In another aspect of the invention, the method includes providing a substrate including a first gate structure formed in a first direction and a second gate structure formed in a second direction substantially orthogonal to the first direction. A first ion implant is performed at a first angle substantially orthogonal to an active region of the first gate structure and parallel to an active region of the second gate structure to form a first impurity region in the active region of the first gate structure. This implant does not substantially affect an active region of the second gate structure. The method further includes performing a second ion implant at a second angle substantially orthogonal to the active region of the second gate structure and parallel to the active region of the first gate structure to form a second impurity region in the active region of the second gate structure. This second implant does not substantially affect the active region of the first structure.

BRIEF DESCRIPTION OF THE DRAWINGS

FIGS. 1 and 2 are cross-sectional views of an embodiment of a method of making a device in accordance with the invention;

FIG. 3A is a top plan view of an embodiment in accordance with the invention;

FIG. 3B is a top plan view of an embodiment in accordance with the invention;

FIG. 4 is cross-sectional view of extension implantation steps in accordance with the invention for both a first type device and a second type device;

FIG. 5 is cross-sectional view of halo implant steps in accordance with the invention for both a first type device and a second type device;

FIG. 6 is cross-sectional view of extension and halo implant steps in accordance with the invention for both a first type device, or a second type device;

FIG. 7 is representative of a top view of the extension and halo implant for one or more gates associated with a first type device in accordance with the invention; and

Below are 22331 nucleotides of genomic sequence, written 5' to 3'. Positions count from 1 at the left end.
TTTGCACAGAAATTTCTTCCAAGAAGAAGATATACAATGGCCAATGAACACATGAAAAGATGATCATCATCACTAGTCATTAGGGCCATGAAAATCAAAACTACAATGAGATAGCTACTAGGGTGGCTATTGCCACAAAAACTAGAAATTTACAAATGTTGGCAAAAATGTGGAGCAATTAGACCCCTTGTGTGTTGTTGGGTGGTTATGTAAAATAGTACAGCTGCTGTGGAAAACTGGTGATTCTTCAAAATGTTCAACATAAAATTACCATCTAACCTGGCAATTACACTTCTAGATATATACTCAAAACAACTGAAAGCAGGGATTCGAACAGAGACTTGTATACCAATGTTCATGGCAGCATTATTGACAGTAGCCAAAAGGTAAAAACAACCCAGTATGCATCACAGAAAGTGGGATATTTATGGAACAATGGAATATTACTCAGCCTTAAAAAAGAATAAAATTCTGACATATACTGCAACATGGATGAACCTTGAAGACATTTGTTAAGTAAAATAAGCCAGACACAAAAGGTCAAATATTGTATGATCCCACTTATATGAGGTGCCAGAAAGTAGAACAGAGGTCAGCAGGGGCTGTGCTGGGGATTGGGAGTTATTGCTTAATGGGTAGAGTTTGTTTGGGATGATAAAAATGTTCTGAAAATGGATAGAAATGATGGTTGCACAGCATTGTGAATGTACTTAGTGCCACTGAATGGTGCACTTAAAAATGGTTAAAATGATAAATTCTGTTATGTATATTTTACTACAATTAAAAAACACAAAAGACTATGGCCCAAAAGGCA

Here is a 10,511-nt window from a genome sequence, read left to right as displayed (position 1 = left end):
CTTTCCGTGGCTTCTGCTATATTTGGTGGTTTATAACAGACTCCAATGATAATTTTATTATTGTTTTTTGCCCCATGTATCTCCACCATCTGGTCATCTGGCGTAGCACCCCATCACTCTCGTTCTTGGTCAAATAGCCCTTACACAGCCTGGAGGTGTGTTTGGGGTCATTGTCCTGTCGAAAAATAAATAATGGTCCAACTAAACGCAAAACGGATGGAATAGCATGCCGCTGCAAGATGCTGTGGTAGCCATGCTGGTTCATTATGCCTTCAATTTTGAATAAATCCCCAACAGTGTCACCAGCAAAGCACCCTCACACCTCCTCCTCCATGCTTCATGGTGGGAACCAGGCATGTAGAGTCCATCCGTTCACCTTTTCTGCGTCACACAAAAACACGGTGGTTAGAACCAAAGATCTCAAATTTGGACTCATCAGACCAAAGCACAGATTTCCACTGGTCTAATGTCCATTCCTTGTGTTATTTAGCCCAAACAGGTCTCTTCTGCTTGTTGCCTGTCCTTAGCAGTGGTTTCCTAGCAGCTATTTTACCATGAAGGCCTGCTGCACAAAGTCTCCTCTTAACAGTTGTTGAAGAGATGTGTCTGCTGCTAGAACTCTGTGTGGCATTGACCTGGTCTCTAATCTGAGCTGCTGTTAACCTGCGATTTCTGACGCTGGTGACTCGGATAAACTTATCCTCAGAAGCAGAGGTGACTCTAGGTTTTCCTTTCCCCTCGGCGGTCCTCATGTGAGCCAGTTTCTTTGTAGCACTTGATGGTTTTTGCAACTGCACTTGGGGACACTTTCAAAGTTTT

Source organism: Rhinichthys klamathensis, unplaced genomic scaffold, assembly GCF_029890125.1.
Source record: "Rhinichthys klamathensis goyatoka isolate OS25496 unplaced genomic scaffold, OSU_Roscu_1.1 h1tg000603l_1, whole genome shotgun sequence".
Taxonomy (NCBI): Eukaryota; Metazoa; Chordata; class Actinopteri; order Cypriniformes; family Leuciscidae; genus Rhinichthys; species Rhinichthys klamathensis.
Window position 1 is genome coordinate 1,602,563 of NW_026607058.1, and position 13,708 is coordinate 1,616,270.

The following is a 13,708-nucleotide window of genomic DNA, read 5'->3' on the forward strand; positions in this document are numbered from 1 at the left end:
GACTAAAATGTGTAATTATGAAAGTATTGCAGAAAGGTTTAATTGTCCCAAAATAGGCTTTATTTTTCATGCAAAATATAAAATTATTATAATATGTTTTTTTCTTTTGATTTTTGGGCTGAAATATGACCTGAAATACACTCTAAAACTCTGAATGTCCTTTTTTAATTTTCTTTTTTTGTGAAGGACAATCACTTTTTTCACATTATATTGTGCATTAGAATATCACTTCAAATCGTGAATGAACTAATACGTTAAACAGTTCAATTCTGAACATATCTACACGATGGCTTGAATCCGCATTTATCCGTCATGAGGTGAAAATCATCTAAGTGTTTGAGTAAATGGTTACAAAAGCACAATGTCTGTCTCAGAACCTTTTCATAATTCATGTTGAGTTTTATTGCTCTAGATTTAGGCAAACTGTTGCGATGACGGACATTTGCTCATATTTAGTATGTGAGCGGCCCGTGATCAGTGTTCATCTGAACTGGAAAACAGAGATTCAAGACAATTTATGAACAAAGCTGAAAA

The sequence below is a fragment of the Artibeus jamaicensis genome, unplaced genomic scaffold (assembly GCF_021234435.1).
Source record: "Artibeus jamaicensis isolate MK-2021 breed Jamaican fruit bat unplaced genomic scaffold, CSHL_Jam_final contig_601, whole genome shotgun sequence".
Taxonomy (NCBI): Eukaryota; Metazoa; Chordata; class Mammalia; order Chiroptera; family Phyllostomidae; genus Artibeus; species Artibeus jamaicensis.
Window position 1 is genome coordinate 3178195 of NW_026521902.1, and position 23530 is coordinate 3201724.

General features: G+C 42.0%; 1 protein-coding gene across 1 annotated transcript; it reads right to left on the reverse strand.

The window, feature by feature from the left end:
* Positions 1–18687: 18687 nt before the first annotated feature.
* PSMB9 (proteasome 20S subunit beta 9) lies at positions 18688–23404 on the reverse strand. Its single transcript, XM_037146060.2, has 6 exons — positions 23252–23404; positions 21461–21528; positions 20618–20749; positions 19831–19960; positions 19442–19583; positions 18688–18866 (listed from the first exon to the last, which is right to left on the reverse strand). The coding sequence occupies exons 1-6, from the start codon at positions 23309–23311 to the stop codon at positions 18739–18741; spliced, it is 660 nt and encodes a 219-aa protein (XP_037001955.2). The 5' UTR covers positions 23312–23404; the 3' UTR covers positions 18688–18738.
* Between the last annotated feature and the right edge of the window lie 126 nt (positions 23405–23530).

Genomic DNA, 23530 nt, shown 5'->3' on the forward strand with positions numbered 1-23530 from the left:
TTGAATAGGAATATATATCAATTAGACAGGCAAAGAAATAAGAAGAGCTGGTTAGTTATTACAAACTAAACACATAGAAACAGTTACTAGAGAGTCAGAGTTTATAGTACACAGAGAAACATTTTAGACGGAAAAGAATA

FIG. 8 is representative of a top view of the extension and halo implant for one or more gates associated with a second type device in accordance with the invention.

DETAILED DESCRIPTION OF EMBODIMENTS OF THE INVENTION

The invention relates to a semiconductor device, and more particularly to a method of improving manufacturing processes for FETs in an integrated circuit. In accordance with the invention, a channel region of a first configurable FET(s) (e.g., with high performance gate) is formed in a first direction on the substrate (e.g., x-direction) and a channel region of a second configurable FET(s) (e.g., with long channel gate) is formed in another direction (e.g., y-direction) on the substrate. By rotating the device, an extension and halo implantation process can be performed on the channel region of the first configurable FET(s), without the need to mask the second configurable FET(s). Likewise, an extension and halo implantation process can be performed on the channel region of the second configurable FET(s), without the need to mask the first configurable FET(s). Thus, in accordance with the invention, certain processing steps can be eliminated during the fabrication of the device, e.g., eliminating masking steps during doping of either the first configurable FET(s) or the second configurable FET(s).

Referring to FIG. 1, an example of a starting structure for an embodiment in accordance with the invention is shown. As should be recognized by those of skill in the art, the starting structure may be formed by any of the suitable methods for forming the respective structures.

In FIG. 1, an optional oxide BOX 12 is formed on a substrate 10 and an SOI layer 14 is formed on the optional BOX 12. In alternate embodiments, the substrate can be formed from any suitable substance, including silicon, silicon germanium, etc. A gate dielectric 16 is formed on the SOI layer 14. An active gate electrode (e.g., gate) 18 is formed on the gate dielectric 16. The gate dielectric 16 may be formed, for example, from an oxide, a nitride, or high k material, and may include SiO2, for example. Also, the gate dielectric 16 may be in the range of approximately 0.7 nm to 2 nm, and may also vary from these specifications, depending on the specific applications. The gate 18 may be formed from, for example, a polysilicon.